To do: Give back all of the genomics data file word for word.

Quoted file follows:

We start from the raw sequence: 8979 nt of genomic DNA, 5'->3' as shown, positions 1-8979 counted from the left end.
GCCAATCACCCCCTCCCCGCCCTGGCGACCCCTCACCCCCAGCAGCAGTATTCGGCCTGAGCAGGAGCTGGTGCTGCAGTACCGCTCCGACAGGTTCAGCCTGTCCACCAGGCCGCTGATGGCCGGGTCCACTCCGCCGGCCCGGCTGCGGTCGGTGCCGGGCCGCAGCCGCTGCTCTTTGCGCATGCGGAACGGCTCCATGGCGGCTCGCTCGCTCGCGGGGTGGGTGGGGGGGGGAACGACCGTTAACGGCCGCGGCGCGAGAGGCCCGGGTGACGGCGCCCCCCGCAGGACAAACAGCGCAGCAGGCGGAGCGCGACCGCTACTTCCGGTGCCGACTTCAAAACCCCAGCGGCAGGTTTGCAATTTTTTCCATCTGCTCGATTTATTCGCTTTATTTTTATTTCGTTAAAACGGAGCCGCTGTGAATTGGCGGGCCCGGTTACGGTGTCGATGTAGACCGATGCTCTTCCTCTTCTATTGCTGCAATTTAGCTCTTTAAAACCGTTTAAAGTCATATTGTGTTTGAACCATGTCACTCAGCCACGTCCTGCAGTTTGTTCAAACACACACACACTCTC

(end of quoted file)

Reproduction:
We start from the raw sequence: 8979 nt of genomic DNA, 5'->3' as shown, positions 1-8979 counted from the left end.
GCCAATCACCCCCTCCCCGCCCTGGCGACCCCTCACCCCCAGCAGCAGTATTCGGCCTGAGCAGGAGCTGGTGCTGCAGTACCGCTCCGACAGGTTCAGCCTGTCCACCAGGCCGCTGATGGCCGGGTCCACTCCGCCGGCCCGGCTGCGGTCGGTGCCGGGCCGCAGCCGCTGCTCTTTGCGCATGCGGAACGGCTCCATGGCGGCTCGCTCGCTCGCGGGGTGGGTGGGGGGGGGAACGACCGTTAACGGCCGCGGCGCGAGAGGCCCGGGTGACGGCGCCCCCCGCAGGACAAACAGCGCAGCAGGCGGAGCGCGACCGCTACTTCCGGTGCCGACTTCAAAACCCCAGCGGCAGGTTTGCAATTTTTTCCATCTGCTCGATTTATTCGCTTTATTTTTATTTCGTTAAAACGGAGCCGCTGTGAATTGGCGGGCCCGGTTACGGTGTCGATGTAGACCGATGCTCTTCCTCTTCTATTGCTGCAATTTAGCTCTTTAAAACCGTTTAAAGTCATATTGTGTTTGAACCATGTCACTCAGCCACGTCCTGCAGTTTGTTCAAACACACACACACTCTC